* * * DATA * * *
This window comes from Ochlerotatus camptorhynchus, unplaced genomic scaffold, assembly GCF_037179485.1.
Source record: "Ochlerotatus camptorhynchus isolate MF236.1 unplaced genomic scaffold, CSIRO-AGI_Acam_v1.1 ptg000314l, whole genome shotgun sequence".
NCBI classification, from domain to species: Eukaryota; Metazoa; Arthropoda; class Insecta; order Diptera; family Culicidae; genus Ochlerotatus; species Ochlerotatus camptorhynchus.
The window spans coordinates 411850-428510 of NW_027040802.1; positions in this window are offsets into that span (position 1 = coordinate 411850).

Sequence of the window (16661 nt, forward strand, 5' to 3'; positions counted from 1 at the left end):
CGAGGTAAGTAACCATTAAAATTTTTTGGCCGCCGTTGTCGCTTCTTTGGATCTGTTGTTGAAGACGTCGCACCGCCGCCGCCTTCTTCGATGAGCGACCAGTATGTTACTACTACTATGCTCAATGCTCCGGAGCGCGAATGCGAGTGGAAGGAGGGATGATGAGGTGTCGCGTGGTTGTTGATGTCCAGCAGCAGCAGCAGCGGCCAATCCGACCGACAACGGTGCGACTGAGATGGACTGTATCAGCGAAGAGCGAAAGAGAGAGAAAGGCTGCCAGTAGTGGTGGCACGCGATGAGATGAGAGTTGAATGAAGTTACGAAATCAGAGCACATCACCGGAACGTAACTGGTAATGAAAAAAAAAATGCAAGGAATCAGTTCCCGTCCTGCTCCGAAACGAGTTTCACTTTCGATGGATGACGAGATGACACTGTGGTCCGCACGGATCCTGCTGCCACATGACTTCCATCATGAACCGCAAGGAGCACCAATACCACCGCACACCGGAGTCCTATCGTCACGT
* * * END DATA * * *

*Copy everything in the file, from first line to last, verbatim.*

This window comes from Ochlerotatus camptorhynchus, unplaced genomic scaffold, assembly GCF_037179485.1.
Source record: "Ochlerotatus camptorhynchus isolate MF236.1 unplaced genomic scaffold, CSIRO-AGI_Acam_v1.1 ptg000314l, whole genome shotgun sequence".
NCBI classification, from domain to species: Eukaryota; Metazoa; Arthropoda; class Insecta; order Diptera; family Culicidae; genus Ochlerotatus; species Ochlerotatus camptorhynchus.
The window spans coordinates 411850-428510 of NW_027040802.1; positions in this window are offsets into that span (position 1 = coordinate 411850).

Sequence of the window (16661 nt, forward strand, 5' to 3'; positions counted from 1 at the left end):
CGAGGTAAGTAACCATTAAAATTTTTTGGCCGCCGTTGTCGCTTCTTTGGATCTGTTGTTGAAGACGTCGCACCGCCGCCGCCTTCTTCGATGAGCGACCAGTATGTTACTACTACTATGCTCAATGCTCCGGAGCGCGAATGCGAGTGGAAGGAGGGATGATGAGGTGTCGCGTGGTTGTTGATGTCCAGCAGCAGCAGCAGCGGCCAATCCGACCGACAACGGTGCGACTGAGATGGACTGTATCAGCGAAGAGCGAAAGAGAGAGAAAGGCTGCCAGTAGTGGTGGCACGCGATGAGATGAGAGTTGAATGAAGTTACGAAATCAGAGCACATCACCGGAACGTAACTGGTAATGAAAAAAAAAATGCAAGGAATCAGTTCCCGTCCTGCTCCGAAACGAGTTTCACTTTCGATGGATGACGAGATGACACTGTGGTCCGCACGGATCCTGCTGCCACATGACTTCCATCATGAACCGCAAGGAGCACCAATACCACCGCACACCGGAGTCCTATCGTCACGT